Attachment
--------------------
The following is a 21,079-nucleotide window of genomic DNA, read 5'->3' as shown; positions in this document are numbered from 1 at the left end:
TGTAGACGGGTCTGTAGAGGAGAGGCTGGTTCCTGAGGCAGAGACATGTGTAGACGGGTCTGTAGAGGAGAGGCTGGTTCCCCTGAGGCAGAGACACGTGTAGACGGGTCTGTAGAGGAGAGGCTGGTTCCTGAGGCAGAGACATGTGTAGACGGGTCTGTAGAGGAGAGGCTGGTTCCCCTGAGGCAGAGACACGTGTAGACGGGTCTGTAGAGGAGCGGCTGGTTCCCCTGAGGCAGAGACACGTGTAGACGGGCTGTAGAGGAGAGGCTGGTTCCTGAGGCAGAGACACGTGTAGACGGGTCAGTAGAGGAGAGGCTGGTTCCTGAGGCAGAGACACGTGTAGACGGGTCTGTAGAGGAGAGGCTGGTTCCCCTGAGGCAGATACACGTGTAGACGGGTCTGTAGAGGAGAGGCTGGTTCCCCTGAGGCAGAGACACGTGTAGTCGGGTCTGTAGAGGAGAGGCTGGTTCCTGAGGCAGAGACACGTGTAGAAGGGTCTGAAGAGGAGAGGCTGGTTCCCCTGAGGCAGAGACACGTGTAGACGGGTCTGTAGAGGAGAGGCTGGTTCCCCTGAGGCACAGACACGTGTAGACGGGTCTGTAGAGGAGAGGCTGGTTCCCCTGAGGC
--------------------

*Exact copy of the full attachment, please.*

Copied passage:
The following is a 21,079-nucleotide window of genomic DNA, read 5'->3' as shown; positions in this document are numbered from 1 at the left end:
TGTAGACGGGTCTGTAGAGGAGAGGCTGGTTCCTGAGGCAGAGACATGTGTAGACGGGTCTGTAGAGGAGAGGCTGGTTCCCCTGAGGCAGAGACACGTGTAGACGGGTCTGTAGAGGAGAGGCTGGTTCCTGAGGCAGAGACATGTGTAGACGGGTCTGTAGAGGAGAGGCTGGTTCCCCTGAGGCAGAGACACGTGTAGACGGGTCTGTAGAGGAGCGGCTGGTTCCCCTGAGGCAGAGACACGTGTAGACGGGCTGTAGAGGAGAGGCTGGTTCCTGAGGCAGAGACACGTGTAGACGGGTCAGTAGAGGAGAGGCTGGTTCCTGAGGCAGAGACACGTGTAGACGGGTCTGTAGAGGAGAGGCTGGTTCCCCTGAGGCAGATACACGTGTAGACGGGTCTGTAGAGGAGAGGCTGGTTCCCCTGAGGCAGAGACACGTGTAGTCGGGTCTGTAGAGGAGAGGCTGGTTCCTGAGGCAGAGACACGTGTAGAAGGGTCTGAAGAGGAGAGGCTGGTTCCCCTGAGGCAGAGACACGTGTAGACGGGTCTGTAGAGGAGAGGCTGGTTCCCCTGAGGCACAGACACGTGTAGACGGGTCTGTAGAGGAGAGGCTGGTTCCCCTGAGGC